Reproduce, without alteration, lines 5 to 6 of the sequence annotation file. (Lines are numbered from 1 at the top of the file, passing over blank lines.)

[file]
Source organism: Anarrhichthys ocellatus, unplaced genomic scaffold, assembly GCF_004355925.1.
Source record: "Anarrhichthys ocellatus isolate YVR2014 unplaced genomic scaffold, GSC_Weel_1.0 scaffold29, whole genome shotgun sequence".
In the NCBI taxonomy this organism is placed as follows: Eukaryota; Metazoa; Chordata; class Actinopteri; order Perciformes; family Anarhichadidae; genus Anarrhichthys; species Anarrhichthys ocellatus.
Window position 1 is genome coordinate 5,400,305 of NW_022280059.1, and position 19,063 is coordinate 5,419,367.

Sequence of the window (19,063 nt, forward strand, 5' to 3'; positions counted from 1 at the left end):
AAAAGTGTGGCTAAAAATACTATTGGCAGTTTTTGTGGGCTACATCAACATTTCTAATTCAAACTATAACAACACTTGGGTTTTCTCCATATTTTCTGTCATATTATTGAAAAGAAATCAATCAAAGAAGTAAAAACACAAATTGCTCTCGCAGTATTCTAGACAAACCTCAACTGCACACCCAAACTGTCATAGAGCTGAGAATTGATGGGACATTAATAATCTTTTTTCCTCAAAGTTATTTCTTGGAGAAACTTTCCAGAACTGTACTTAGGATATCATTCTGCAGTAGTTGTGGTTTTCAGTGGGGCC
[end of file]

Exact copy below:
Sequence of the window (19,063 nt, forward strand, 5' to 3'; positions counted from 1 at the left end):
AAAAGTGTGGCTAAAAATACTATTGGCAGTTTTTGTGGGCTACATCAACATTTCTAATTCAAACTATAACAACACTTGGGTTTTCTCCATATTTTCTGTCATATTATTGAAAAGAAATCAATCAAAGAAGTAAAAACACAAATTGCTCTCGCAGTATTCTAGACAAACCTCAACTGCACACCCAAACTGTCATAGAGCTGAGAATTGATGGGACATTAATAATCTTTTTTCCTCAAAGTTATTTCTTGGAGAAACTTTCCAGAACTGTACTTAGGATATCATTCTGCAGTAGTTGTGGTTTTCAGTGGGGCC